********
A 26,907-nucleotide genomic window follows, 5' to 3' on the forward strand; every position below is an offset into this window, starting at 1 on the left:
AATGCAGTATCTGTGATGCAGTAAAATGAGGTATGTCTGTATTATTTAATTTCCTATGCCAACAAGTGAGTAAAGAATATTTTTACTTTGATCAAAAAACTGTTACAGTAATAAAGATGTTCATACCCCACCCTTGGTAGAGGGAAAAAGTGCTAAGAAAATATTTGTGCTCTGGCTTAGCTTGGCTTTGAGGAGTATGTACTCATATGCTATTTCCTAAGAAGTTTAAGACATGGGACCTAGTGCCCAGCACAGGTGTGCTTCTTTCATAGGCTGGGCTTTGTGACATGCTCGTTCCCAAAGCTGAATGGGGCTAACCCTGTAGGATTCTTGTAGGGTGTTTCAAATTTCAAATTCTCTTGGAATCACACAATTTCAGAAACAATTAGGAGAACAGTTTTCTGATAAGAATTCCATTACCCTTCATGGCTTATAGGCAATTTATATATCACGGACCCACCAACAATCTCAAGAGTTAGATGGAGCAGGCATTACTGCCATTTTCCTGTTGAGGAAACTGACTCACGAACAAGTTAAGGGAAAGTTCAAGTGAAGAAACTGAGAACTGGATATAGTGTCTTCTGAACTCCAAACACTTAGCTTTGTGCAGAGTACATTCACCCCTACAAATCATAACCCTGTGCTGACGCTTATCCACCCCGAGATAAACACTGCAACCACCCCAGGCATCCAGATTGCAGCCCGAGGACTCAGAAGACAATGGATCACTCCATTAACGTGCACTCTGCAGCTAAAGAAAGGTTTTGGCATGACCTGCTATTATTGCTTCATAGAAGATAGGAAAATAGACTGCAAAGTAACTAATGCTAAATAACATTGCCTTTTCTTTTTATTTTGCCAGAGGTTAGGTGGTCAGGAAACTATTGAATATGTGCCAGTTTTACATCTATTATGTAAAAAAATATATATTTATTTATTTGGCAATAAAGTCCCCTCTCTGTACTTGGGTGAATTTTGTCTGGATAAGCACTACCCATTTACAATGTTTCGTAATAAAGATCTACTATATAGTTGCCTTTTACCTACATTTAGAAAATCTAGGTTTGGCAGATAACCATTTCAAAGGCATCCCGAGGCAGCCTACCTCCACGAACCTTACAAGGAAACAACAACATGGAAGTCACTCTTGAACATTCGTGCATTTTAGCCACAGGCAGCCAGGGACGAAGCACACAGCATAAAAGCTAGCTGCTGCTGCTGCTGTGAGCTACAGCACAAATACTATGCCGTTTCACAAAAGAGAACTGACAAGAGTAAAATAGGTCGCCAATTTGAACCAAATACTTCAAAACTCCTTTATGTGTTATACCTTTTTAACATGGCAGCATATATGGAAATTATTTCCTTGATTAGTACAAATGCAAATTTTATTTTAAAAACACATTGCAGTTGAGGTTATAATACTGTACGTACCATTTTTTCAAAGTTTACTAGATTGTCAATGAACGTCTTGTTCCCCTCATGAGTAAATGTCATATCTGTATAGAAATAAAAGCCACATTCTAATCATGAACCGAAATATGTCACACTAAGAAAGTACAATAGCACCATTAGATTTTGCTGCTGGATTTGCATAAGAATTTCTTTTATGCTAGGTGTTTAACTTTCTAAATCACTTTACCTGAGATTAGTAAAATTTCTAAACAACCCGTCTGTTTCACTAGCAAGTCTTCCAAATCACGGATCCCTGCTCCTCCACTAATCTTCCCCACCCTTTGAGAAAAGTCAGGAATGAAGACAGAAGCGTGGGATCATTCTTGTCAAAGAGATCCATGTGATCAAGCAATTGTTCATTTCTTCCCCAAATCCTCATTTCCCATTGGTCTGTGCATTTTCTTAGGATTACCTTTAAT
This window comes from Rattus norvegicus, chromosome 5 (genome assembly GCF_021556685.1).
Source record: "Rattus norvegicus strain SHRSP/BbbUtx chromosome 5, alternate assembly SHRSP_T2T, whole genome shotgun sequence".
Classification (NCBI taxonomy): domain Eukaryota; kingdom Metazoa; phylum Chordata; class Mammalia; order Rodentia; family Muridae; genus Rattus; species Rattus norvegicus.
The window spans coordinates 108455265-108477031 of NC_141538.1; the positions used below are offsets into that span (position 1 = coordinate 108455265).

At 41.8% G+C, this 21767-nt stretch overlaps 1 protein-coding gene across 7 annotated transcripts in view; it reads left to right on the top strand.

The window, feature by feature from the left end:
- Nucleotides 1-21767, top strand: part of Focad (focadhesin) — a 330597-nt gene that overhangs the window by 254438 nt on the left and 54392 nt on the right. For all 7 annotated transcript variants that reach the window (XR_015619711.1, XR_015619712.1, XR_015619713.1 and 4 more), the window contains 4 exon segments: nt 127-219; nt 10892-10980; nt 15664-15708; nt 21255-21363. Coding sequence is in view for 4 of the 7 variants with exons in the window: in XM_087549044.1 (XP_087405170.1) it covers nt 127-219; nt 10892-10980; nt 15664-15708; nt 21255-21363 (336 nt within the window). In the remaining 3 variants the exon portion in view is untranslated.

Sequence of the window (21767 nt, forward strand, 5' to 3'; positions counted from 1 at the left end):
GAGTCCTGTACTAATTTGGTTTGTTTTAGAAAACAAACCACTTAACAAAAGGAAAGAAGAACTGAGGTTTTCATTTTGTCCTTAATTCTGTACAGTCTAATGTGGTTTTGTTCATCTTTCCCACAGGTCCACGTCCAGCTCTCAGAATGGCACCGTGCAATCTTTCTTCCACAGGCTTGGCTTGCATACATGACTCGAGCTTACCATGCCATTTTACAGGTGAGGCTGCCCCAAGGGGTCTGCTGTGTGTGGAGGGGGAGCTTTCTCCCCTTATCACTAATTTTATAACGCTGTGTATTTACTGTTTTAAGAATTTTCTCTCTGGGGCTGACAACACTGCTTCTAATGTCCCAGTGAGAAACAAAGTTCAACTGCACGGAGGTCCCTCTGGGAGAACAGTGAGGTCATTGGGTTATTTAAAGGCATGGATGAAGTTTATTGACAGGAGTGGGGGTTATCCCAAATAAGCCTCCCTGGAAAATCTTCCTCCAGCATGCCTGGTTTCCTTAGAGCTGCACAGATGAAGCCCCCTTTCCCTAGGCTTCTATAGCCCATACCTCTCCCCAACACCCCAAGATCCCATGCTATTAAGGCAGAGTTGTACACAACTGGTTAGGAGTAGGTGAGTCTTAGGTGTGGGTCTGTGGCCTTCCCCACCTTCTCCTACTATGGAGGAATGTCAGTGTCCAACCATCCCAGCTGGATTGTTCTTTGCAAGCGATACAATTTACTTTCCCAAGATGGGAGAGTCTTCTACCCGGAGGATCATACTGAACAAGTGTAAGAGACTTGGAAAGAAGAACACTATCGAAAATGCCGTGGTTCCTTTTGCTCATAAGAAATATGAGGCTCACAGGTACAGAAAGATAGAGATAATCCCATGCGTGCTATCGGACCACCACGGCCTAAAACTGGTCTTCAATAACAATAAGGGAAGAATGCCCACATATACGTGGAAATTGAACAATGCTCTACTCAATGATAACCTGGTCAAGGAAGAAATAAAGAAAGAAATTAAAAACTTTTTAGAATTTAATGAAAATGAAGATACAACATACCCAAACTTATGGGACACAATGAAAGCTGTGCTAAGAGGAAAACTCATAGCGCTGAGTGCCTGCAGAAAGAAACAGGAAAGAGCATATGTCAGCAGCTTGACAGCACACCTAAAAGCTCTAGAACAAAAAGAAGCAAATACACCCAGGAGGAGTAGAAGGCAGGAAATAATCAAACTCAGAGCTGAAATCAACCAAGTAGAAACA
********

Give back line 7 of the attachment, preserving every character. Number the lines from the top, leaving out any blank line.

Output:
At 41.8% G+C, this 21767-nt stretch overlaps 1 protein-coding gene across 7 annotated transcripts in view; it reads left to right on the top strand.